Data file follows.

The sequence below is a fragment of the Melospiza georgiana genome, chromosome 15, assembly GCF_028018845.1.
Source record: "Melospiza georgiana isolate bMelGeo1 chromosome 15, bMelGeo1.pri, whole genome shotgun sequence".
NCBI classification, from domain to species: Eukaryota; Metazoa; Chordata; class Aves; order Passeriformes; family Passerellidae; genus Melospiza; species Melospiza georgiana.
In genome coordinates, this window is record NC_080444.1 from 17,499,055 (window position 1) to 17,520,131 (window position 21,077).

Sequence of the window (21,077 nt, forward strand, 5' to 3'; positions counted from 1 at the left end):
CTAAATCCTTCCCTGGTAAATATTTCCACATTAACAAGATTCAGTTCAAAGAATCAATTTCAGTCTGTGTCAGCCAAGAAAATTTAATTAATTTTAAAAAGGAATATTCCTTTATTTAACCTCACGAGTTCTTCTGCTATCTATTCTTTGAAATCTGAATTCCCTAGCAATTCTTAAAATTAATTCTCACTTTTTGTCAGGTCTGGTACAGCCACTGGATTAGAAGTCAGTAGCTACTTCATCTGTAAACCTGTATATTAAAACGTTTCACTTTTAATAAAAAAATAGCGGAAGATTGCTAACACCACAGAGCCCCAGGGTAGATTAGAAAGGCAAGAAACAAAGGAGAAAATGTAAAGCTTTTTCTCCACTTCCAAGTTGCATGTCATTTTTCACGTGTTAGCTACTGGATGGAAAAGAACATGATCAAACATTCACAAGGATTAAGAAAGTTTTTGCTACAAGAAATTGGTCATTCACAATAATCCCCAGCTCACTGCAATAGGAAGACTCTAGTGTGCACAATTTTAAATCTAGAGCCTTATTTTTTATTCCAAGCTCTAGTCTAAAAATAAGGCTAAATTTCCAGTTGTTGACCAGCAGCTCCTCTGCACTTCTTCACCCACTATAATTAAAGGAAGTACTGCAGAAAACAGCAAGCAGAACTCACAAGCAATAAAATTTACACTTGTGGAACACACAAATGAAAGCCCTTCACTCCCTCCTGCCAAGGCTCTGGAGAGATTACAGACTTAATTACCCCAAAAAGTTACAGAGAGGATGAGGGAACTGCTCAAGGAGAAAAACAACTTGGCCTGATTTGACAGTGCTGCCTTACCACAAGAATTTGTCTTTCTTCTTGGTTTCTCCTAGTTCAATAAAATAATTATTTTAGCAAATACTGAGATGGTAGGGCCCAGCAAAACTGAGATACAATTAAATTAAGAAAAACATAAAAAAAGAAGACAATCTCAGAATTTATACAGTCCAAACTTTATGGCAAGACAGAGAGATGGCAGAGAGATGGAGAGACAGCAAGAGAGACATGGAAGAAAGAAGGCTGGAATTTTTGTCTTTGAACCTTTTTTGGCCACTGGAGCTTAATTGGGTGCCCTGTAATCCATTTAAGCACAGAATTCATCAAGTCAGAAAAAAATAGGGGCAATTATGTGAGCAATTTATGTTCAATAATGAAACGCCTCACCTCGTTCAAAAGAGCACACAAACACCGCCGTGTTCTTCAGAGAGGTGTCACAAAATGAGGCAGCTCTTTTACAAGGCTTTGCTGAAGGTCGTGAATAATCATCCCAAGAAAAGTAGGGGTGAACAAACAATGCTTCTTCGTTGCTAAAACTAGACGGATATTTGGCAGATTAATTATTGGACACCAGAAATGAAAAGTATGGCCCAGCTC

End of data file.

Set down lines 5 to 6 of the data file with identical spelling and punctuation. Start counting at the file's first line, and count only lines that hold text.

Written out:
Sequence of the window (21,077 nt, forward strand, 5' to 3'; positions counted from 1 at the left end):
CTAAATCCTTCCCTGGTAAATATTTCCACATTAACAAGATTCAGTTCAAAGAATCAATTTCAGTCTGTGTCAGCCAAGAAAATTTAATTAATTTTAAAAAGGAATATTCCTTTATTTAACCTCACGAGTTCTTCTGCTATCTATTCTTTGAAATCTGAATTCCCTAGCAATTCTTAAAATTAATTCTCACTTTTTGTCAGGTCTGGTACAGCCACTGGATTAGAAGTCAGTAGCTACTTCATCTGTAAACCTGTATATTAAAACGTTTCACTTTTAATAAAAAAATAGCGGAAGATTGCTAACACCACAGAGCCCCAGGGTAGATTAGAAAGGCAAGAAACAAAGGAGAAAATGTAAAGCTTTTTCTCCACTTCCAAGTTGCATGTCATTTTTCACGTGTTAGCTACTGGATGGAAAAGAACATGATCAAACATTCACAAGGATTAAGAAAGTTTTTGCTACAAGAAATTGGTCATTCACAATAATCCCCAGCTCACTGCAATAGGAAGACTCTAGTGTGCACAATTTTAAATCTAGAGCCTTATTTTTTATTCCAAGCTCTAGTCTAAAAATAAGGCTAAATTTCCAGTTGTTGACCAGCAGCTCCTCTGCACTTCTTCACCCACTATAATTAAAGGAAGTACTGCAGAAAACAGCAAGCAGAACTCACAAGCAATAAAATTTACACTTGTGGAACACACAAATGAAAGCCCTTCACTCCCTCCTGCCAAGGCTCTGGAGAGATTACAGACTTAATTACCCCAAAAAGTTACAGAGAGGATGAGGGAACTGCTCAAGGAGAAAAACAACTTGGCCTGATTTGACAGTGCTGCCTTACCACAAGAATTTGTCTTTCTTCTTGGTTTCTCCTAGTTCAATAAAATAATTATTTTAGCAAATACTGAGATGGTAGGGCCCAGCAAAACTGAGATACAATTAAATTAAGAAAAACATAAAAAAAGAAGACAATCTCAGAATTTATACAGTCCAAACTTTATGGCAAGACAGAGAGATGGCAGAGAGATGGAGAGACAGCAAGAGAGACATGGAAGAAAGAAGGCTGGAATTTTTGTCTTTGAACCTTTTTTGGCCACTGGAGCTTAATTGGGTGCCCTGTAATCCATTTAAGCACAGAATTCATCAAGTCAGAAAAAAATAGGGGCAATTATGTGAGCAATTTATGTTCAATAATGAAACGCCTCACCTCGTTCAAAAGAGCACACAAACACCGCCGTGTTCTTCAGAGAGGTGTCACAAAATGAGGCAGCTCTTTTACAAGGCTTTGCTGAAGGTCGTGAATAATCATCCCAAGAAAAGTAGGGGTGAACAAACAATGCTTCTTCGTTGCTAAAACTAGACGGATATTTGGCAGATTAATTATTGGACACCAGAAATGAAAAGTATGGCCCAGCTC